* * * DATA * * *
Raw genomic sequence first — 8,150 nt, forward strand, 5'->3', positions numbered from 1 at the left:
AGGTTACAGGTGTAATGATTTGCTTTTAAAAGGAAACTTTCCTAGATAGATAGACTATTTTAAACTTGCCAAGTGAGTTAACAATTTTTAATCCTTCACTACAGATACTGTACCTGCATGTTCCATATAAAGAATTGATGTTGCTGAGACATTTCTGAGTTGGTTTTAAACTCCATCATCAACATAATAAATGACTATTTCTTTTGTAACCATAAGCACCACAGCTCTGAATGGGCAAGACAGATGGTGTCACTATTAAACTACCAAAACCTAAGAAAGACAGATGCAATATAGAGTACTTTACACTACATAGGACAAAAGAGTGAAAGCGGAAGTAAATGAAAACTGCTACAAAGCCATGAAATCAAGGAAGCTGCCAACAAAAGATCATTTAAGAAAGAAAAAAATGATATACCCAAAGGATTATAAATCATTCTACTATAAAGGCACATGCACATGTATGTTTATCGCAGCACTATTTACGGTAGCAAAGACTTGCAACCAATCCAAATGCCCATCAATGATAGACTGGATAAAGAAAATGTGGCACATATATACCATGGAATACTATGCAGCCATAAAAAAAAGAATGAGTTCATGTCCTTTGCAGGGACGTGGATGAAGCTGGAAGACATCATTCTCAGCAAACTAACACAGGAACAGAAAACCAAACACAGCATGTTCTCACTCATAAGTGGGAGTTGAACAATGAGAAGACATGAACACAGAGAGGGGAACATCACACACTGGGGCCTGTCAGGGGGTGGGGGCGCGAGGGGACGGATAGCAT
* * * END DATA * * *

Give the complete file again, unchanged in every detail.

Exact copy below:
Raw genomic sequence first — 8,150 nt, forward strand, 5'->3', positions numbered from 1 at the left:
AGGTTACAGGTGTAATGATTTGCTTTTAAAAGGAAACTTTCCTAGATAGATAGACTATTTTAAACTTGCCAAGTGAGTTAACAATTTTTAATCCTTCACTACAGATACTGTACCTGCATGTTCCATATAAAGAATTGATGTTGCTGAGACATTTCTGAGTTGGTTTTAAACTCCATCATCAACATAATAAATGACTATTTCTTTTGTAACCATAAGCACCACAGCTCTGAATGGGCAAGACAGATGGTGTCACTATTAAACTACCAAAACCTAAGAAAGACAGATGCAATATAGAGTACTTTACACTACATAGGACAAAAGAGTGAAAGCGGAAGTAAATGAAAACTGCTACAAAGCCATGAAATCAAGGAAGCTGCCAACAAAAGATCATTTAAGAAAGAAAAAAATGATATACCCAAAGGATTATAAATCATTCTACTATAAAGGCACATGCACATGTATGTTTATCGCAGCACTATTTACGGTAGCAAAGACTTGCAACCAATCCAAATGCCCATCAATGATAGACTGGATAAAGAAAATGTGGCACATATATACCATGGAATACTATGCAGCCATAAAAAAAAGAATGAGTTCATGTCCTTTGCAGGGACGTGGATGAAGCTGGAAGACATCATTCTCAGCAAACTAACACAGGAACAGAAAACCAAACACAGCATGTTCTCACTCATAAGTGGGAGTTGAACAATGAGAAGACATGAACACAGAGAGGGGAACATCACACACTGGGGCCTGTCAGGGGGTGGGGGCGCGAGGGGACGGATAGCAT